We have provided our aps an iphone in the past. We were kidding ourselves thinking it was helpful for the ap to have the gps application (the one that speaks and they don’t have to look at it). That is the ONLY feature they don’t use! They love txt and Facebook the most!

New and improved rules coming for our next ap this summer!!!

Katie PAP April 20, 2010 at 6:47 am

Just curious if it could be deactivated? what if the au pair was in a dangerous situation ie abduction, emergency and needed to contact with a phone and didnt have the option of stopping?

Ryan April 20, 2010 at 11:21 am

Katie PAP, it looks like it only deactivates texts, not the telephone function. She could still call her host/911.

HRHM April 20, 2010 at 11:16 am

Katie – it appears that this app only stops texting, not actual calling (unless I’m misreading)

Katie PAP April 20, 2010 at 6:29 pm

okay well thats good then!

Calif Mom April 20, 2010 at 11:41 am

Heard a campaign over the weekend that was catchy.
I’m thinking about printing out a stop sign with the tagline and taping it to the dashboard as a reminder to all the drivers that the car should be a “Phone-Free Zone”.

(But when will I ever find the time to talk alone with my siblings? My commute is my private phone time, and I would sorely miss it.)

Deb, your idea of having the kids be ‘enforcers’ is interesting. Certainly, our society has no problem teaching our kids about issues of the day–nutrition, recycling, and smoking come to mind–order to put pressure on their parents to change behavior. Somehow I don’t like putting them in that position of power over the AP, but maybe if that standard were also applied to the parents when they are driving, it would work. Certainly we would all be safer!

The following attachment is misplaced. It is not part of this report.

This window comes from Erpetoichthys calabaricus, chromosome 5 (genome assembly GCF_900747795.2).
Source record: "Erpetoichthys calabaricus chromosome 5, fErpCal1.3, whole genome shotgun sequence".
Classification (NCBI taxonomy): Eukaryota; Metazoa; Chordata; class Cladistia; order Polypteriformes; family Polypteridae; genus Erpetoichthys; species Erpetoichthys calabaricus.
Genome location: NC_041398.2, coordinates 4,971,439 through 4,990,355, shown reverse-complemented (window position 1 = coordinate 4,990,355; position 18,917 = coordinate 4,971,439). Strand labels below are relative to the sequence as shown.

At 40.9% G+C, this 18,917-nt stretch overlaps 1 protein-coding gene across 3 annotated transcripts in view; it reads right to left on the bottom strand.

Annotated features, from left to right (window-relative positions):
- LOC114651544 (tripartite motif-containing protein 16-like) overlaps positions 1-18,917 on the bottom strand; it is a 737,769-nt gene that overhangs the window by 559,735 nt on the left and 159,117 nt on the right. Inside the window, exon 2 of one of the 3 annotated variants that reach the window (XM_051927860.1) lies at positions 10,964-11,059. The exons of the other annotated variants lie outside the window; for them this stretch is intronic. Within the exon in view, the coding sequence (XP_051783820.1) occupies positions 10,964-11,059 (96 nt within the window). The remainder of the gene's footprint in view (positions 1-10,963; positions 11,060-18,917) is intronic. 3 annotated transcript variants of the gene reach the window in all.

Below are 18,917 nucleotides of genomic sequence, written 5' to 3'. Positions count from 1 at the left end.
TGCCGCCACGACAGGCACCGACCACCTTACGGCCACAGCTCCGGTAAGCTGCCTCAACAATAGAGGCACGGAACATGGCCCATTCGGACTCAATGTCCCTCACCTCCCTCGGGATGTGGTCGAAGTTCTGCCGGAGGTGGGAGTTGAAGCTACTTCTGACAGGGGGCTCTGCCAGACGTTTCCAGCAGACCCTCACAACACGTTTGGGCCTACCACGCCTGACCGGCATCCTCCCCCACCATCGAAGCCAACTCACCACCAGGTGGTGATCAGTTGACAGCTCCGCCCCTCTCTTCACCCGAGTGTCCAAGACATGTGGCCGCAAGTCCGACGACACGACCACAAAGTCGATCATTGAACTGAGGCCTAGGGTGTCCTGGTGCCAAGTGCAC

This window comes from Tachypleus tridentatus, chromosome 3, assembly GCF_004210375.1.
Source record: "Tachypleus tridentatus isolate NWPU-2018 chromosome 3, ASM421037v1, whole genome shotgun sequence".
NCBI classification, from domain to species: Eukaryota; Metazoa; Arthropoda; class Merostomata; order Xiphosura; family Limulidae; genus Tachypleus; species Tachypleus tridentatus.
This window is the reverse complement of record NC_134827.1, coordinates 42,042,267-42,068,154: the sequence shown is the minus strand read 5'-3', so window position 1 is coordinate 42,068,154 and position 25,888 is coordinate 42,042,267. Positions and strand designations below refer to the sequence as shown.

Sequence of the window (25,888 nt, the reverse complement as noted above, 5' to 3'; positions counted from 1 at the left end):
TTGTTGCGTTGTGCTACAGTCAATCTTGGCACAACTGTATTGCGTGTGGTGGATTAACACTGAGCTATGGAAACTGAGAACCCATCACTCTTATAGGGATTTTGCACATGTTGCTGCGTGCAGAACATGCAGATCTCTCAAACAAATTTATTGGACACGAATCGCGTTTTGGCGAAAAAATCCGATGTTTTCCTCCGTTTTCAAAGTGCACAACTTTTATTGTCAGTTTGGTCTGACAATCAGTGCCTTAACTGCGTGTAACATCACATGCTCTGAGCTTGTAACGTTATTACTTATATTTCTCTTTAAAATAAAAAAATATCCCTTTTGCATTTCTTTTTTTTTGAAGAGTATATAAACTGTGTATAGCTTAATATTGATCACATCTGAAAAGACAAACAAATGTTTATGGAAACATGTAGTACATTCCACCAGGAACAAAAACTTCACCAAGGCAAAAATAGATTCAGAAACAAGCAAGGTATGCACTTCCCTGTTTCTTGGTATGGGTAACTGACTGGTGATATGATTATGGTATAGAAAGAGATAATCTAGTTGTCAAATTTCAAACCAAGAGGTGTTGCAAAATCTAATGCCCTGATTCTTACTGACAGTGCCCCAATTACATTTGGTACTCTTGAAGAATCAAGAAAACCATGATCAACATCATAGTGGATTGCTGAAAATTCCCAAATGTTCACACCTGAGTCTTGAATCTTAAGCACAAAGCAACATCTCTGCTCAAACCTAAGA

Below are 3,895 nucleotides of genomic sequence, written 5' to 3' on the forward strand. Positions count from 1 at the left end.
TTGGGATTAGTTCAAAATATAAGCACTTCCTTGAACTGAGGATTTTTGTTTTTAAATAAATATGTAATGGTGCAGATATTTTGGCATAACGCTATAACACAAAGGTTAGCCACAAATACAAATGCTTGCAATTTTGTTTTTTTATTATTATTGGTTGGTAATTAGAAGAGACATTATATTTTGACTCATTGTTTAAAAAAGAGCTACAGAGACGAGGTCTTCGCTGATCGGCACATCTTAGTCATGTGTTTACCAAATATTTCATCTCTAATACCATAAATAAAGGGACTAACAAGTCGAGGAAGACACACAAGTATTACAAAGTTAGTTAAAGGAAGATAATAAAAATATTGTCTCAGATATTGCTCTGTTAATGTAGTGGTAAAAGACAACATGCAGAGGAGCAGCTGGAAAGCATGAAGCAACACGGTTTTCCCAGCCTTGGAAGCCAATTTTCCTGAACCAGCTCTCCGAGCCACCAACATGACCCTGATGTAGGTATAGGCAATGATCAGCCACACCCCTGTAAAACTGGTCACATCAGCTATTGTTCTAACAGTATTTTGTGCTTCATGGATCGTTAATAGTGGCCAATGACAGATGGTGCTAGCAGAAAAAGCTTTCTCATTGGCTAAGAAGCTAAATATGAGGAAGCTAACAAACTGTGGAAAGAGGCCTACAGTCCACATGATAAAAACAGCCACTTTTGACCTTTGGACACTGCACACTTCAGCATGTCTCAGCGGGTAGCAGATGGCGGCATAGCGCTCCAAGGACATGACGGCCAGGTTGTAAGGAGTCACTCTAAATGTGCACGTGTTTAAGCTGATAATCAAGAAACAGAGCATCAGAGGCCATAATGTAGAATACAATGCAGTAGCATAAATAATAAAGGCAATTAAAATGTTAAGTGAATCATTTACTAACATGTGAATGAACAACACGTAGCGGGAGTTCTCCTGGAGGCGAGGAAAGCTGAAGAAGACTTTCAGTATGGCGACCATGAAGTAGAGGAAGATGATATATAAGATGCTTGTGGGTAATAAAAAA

PA HOST mom of TWO Au-Pairs May 3, 2010 at 1:11 am

No problems here with texting while driving, but I warn all host parents about the GPS first time my Ap #1 used it she totaled the car and the oncoming car. The accident was so serious that she is very lucky not to have been seriously injured.
( She wouldn’t even tell her parents about the accident)She blew right through a red light listening to the GPS and not paying attention to the roadway. Advice please???

If you had 2 au-pairs would you continue to let the one drive knowing that she totaled the car?She is never permitted to drive with my children again. I am already paying increase costs for two AP. Plus my previous AP had an accident less than 1 year ago. If I permitted AP #1 to drive it would be for leisure and to go to school. I personally feel that is way to much to dish out for leisure activities, knowing that I could never trust her to drive again with my children. I could say that the auto insurance excluded her from my policy. Any thoughts??

Darthastewart May 3, 2010 at 8:03 am

I tell the au-pair that if they have an accident, and it’s their fault, I may break the match. In this case, I would- at a minimum- remove driving privileges entirely.

do you need a second ap who can drive?

Anna May 3, 2010 at 10:21 am

I don’t think GPS is at fault here. An experienced driver can listen to the radio and drive safely – why should voice directions from the GPS be any different? I think she was just not a good driver.

If you feel it is too much for you to leave her with personal driving privileges, then don’t.

HRHM May 3, 2010 at 10:41 am

I agree with Dartha. If you can’t let her drive for work because she’s unsafe, why would you let her chance totalling your car in her free time? Save yourself the expense and drop her from your insurance.

PA HOST mom of TWO Au-Pairs May 3, 2010 at 2:25 pm

Reply to Darthastewart: Ap #2 has listed on her application that she can drive and has drove for over a year in Germany. We have yet to take her out to test her driving skills. We just bought the replace car this weekend and look forward to getting her out to drive this week to see how she does. I refuse to let them drive my car, we always had a vehicle just for the AP’s. I don’t think AP#1 realizes how serious the accident really was.